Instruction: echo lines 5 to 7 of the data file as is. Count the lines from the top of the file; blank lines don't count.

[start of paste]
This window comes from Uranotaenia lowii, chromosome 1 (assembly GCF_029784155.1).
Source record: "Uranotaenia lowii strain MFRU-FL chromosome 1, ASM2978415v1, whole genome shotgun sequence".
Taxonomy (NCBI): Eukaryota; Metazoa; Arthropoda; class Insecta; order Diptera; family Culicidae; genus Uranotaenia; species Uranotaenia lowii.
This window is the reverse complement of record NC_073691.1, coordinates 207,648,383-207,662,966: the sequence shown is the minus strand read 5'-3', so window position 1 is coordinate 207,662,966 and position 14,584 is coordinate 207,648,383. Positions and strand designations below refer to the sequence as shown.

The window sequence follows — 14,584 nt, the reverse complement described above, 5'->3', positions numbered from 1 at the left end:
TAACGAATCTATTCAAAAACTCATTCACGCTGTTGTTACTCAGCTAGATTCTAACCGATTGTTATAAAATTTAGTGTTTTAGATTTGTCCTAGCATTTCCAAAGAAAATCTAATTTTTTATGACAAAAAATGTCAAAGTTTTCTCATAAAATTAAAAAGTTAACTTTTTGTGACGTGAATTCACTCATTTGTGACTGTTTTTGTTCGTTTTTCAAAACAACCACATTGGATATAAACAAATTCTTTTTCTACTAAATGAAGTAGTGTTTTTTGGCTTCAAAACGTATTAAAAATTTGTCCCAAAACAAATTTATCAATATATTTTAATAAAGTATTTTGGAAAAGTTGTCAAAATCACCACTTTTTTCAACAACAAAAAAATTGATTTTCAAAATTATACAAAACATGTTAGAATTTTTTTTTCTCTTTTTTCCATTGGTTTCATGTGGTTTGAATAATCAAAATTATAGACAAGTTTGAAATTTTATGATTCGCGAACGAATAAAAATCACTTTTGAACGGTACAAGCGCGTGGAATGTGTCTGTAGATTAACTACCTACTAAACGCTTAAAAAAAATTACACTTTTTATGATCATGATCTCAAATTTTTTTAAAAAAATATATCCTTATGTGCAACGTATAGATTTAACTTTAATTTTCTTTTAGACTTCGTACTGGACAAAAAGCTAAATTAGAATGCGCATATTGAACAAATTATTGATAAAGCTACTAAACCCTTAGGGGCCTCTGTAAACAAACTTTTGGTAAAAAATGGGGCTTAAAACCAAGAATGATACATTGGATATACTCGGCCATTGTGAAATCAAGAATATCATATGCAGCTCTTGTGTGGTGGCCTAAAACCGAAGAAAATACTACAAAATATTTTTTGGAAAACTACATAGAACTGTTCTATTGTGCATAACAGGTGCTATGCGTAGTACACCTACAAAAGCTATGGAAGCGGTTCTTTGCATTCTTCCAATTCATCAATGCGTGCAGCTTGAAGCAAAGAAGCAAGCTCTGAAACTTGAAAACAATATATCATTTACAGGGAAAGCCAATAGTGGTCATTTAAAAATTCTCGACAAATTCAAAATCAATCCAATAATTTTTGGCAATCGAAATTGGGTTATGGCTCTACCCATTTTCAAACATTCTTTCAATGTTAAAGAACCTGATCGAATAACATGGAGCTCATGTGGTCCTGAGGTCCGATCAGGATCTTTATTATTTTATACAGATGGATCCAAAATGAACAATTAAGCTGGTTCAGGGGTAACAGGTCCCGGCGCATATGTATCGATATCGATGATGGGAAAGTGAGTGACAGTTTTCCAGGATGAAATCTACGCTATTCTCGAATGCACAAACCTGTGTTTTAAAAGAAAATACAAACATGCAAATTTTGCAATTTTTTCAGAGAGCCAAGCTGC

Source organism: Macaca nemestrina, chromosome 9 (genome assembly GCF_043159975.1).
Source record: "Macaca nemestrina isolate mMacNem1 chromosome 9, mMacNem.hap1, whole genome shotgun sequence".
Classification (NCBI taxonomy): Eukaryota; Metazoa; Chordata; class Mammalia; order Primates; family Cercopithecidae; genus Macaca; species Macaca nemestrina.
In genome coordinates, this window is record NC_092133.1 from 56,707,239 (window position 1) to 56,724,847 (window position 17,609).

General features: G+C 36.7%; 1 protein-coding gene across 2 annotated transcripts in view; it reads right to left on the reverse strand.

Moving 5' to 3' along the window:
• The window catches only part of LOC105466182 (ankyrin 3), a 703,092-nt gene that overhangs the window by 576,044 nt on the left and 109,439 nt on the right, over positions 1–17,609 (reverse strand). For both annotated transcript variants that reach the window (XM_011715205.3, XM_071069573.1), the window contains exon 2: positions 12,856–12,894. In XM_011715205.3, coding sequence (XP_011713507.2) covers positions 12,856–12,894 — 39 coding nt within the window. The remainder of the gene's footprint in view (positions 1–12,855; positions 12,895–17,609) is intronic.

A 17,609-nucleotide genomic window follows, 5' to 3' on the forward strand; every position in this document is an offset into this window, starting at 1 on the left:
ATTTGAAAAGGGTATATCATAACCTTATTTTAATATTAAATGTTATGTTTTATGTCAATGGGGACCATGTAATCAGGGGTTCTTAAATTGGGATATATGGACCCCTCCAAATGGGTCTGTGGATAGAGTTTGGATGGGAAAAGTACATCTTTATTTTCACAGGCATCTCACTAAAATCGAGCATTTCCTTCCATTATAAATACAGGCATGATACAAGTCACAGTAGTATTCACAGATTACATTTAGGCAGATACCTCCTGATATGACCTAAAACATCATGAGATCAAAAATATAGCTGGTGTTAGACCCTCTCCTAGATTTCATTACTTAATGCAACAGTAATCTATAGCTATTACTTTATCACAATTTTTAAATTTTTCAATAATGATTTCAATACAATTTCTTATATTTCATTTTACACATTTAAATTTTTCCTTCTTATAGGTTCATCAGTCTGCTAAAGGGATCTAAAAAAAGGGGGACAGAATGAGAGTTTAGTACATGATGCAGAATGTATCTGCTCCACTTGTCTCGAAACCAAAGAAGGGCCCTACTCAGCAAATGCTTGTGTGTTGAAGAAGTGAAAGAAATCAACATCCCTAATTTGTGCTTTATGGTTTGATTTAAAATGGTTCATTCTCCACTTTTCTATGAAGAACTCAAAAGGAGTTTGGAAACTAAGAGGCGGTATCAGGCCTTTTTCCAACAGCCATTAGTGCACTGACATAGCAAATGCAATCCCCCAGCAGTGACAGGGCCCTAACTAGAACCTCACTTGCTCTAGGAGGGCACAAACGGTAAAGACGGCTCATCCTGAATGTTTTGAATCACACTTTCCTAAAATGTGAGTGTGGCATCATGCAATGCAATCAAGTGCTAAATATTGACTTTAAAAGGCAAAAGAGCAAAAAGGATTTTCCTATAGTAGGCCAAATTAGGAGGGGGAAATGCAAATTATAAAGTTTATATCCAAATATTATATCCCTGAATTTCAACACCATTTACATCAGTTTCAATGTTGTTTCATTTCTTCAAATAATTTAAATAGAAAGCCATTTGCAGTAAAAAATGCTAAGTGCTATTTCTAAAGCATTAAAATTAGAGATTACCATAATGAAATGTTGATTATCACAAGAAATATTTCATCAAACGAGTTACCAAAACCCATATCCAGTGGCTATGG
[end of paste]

The window sequence follows — 14,584 nt, the reverse complement described above, 5'->3', positions numbered from 1 at the left end:
TAACGAATCTATTCAAAAACTCATTCACGCTGTTGTTACTCAGCTAGATTCTAACCGATTGTTATAAAATTTAGTGTTTTAGATTTGTCCTAGCATTTCCAAAGAAAATCTAATTTTTTATGACAAAAAATGTCAAAGTTTTCTCATAAAATTAAAAAGTTAACTTTTTGTGACGTGAATTCACTCATTTGTGACTGTTTTTGTTCGTTTTTCAAAACAACCACATTGGATATAAACAAATTCTTTTTCTACTAAATGAAGTAGTGTTTTTTGGCTTCAAAACGTATTAAAAATTTGTCCCAAAACAAATTTATCAATATATTTTAATAAAGTATTTTGGAAAAGTTGTCAAAATCACCACTTTTTTCAACAACAAAAAAATTGATTTTCAAAATTATACAAAACATGTTAGAATTTTTTTTTCTCTTTTTTCCATTGGTTTCATGTGGTTTGAATAATCAAAATTATAGACAAGTTTGAAATTTTATGATTCGCGAACGAATAAAAATCACTTTTGAACGGTACAAGCGCGTGGAATGTGTCTGTAGATTAACTACCTACTAAACGCTTAAAAAAAATTACACTTTTTATGATCATGATCTCAAATTTTTTTAAAAAAATATATCCTTATGTGCAACGTATAGATTTAACTTTAATTTTCTTTTAGACTTCGTACTGGACAAAAAGCTAAATTAGAATGCGCATATTGAACAAATTATTGATAAAGCTACTAAACCCTTAGGGGCCTCTGTAAACAAACTTTTGGTAAAAAATGGGGCTTAAAACCAAGAATGATACATTGGATATACTCGGCCATTGTGAAATCAAGAATATCATATGCAGCTCTTGTGTGGTGGCCTAAAACCGAAGAAAATACTACAAAATATTTTTTGGAAAACTACATAGAACTGTTCTATTGTGCATAACAGGTGCTATGCGTAGTACACCTACAAAAGCTATGGAAGCGGTTCTTTGCATTCTTCCAATTCATCAATGCGTGCAGCTTGAAGCAAAGAAGCAAGCTCTGAAACTTGAAAACAATATATCATTTACAGGGAAAGCCAATAGTGGTCATTTAAAAATTCTCGACAAATTCAAAATCAATCCAATAATTTTTGGCAATCGAAATTGGGTTATGGCTCTACCCATTTTCAAACATTCTTTCAATGTTAAAGAACCTGATCGAATAACATGGAGCTCATGTGGTCCTGAGGTCCGATCAGGATCTTTATTATTTTATACAGATGGATCCAAAATGAACAATTAAGCTGGTTCAGGGGTAACAGGTCCCGGCGCATATGTATCGATATCGATGATGGGAAAGTGAGTGACAGTTTTCCAGGATGAAATCTACGCTATTCTCGAATGCACAAACCTGTGTTTTAAAAGAAAATACAAACATGCAAATTTTGCAATTTTTTCAGAGAGCCAAGCTGC

Source organism: Macaca nemestrina, chromosome 9 (genome assembly GCF_043159975.1).